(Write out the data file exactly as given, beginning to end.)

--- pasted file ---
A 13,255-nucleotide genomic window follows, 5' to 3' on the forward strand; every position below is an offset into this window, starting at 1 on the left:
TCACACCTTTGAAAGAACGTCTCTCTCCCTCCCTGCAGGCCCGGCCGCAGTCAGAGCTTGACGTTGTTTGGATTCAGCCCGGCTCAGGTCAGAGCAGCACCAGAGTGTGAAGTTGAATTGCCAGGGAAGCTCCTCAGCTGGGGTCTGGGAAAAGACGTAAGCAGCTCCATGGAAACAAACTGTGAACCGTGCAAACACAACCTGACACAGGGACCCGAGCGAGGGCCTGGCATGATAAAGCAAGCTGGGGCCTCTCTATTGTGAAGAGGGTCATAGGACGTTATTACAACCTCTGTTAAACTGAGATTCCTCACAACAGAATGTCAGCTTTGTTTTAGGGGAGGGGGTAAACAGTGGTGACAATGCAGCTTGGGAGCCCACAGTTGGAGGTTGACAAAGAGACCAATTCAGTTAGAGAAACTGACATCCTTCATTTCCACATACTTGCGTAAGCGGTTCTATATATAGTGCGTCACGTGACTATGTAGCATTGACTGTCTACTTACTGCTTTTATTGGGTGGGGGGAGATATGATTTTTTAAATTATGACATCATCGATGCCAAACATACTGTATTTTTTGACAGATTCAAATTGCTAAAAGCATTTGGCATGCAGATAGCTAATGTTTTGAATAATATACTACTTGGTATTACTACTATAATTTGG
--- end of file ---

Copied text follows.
A 13,255-nucleotide genomic window follows, 5' to 3' on the forward strand; every position below is an offset into this window, starting at 1 on the left:
TCACACCTTTGAAAGAACGTCTCTCTCCCTCCCTGCAGGCCCGGCCGCAGTCAGAGCTTGACGTTGTTTGGATTCAGCCCGGCTCAGGTCAGAGCAGCACCAGAGTGTGAAGTTGAATTGCCAGGGAAGCTCCTCAGCTGGGGTCTGGGAAAAGACGTAAGCAGCTCCATGGAAACAAACTGTGAACCGTGCAAACACAACCTGACACAGGGACCCGAGCGAGGGCCTGGCATGATAAAGCAAGCTGGGGCCTCTCTATTGTGAAGAGGGTCATAGGACGTTATTACAACCTCTGTTAAACTGAGATTCCTCACAACAGAATGTCAGCTTTGTTTTAGGGGAGGGGGTAAACAGTGGTGACAATGCAGCTTGGGAGCCCACAGTTGGAGGTTGACAAAGAGACCAATTCAGTTAGAGAAACTGACATCCTTCATTTCCACATACTTGCGTAAGCGGTTCTATATATAGTGCGTCACGTGACTATGTAGCATTGACTGTCTACTTACTGCTTTTATTGGGTGGGGGGAGATATGATTTTTTAAATTATGACATCATCGATGCCAAACATACTGTATTTTTTGACAGATTCAAATTGCTAAAAGCATTTGGCATGCAGATAGCTAATGTTTTGAATAATATACTACTTGGTATTACTACTATAATTTGG